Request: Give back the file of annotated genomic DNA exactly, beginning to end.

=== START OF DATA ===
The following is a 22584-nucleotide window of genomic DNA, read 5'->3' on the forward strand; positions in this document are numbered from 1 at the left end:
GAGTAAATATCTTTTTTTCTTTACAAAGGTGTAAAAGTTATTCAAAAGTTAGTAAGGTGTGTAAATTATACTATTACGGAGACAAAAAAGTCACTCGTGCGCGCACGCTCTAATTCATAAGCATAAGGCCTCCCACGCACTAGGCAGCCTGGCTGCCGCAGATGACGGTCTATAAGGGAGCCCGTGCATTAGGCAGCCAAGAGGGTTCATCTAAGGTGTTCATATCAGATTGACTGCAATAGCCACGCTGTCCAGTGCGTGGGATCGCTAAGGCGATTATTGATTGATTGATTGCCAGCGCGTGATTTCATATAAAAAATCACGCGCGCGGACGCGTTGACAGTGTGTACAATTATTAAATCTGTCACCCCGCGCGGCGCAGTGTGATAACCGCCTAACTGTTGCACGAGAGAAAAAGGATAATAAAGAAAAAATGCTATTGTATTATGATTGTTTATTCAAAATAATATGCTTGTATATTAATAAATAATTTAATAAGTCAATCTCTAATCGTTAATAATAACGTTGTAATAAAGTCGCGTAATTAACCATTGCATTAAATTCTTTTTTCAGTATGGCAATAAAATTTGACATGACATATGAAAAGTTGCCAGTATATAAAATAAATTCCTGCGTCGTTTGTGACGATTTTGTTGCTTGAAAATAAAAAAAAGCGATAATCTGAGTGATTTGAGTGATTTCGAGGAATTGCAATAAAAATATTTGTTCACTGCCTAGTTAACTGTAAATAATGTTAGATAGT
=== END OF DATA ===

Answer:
The following is a 22584-nucleotide window of genomic DNA, read 5'->3' on the forward strand; positions in this document are numbered from 1 at the left end:
GAGTAAATATCTTTTTTTCTTTACAAAGGTGTAAAAGTTATTCAAAAGTTAGTAAGGTGTGTAAATTATACTATTACGGAGACAAAAAAGTCACTCGTGCGCGCACGCTCTAATTCATAAGCATAAGGCCTCCCACGCACTAGGCAGCCTGGCTGCCGCAGATGACGGTCTATAAGGGAGCCCGTGCATTAGGCAGCCAAGAGGGTTCATCTAAGGTGTTCATATCAGATTGACTGCAATAGCCACGCTGTCCAGTGCGTGGGATCGCTAAGGCGATTATTGATTGATTGATTGCCAGCGCGTGATTTCATATAAAAAATCACGCGCGCGGACGCGTTGACAGTGTGTACAATTATTAAATCTGTCACCCCGCGCGGCGCAGTGTGATAACCGCCTAACTGTTGCACGAGAGAAAAAGGATAATAAAGAAAAAATGCTATTGTATTATGATTGTTTATTCAAAATAATATGCTTGTATATTAATAAATAATTTAATAAGTCAATCTCTAATCGTTAATAATAACGTTGTAATAAAGTCGCGTAATTAACCATTGCATTAAATTCTTTTTTCAGTATGGCAATAAAATTTGACATGACATATGAAAAGTTGCCAGTATATAAAATAAATTCCTGCGTCGTTTGTGACGATTTTGTTGCTTGAAAATAAAAAAAAGCGATAATCTGAGTGATTTGAGTGATTTCGAGGAATTGCAATAAAAATATTTGTTCACTGCCTAGTTAACTGTAAATAATGTTAGATAGT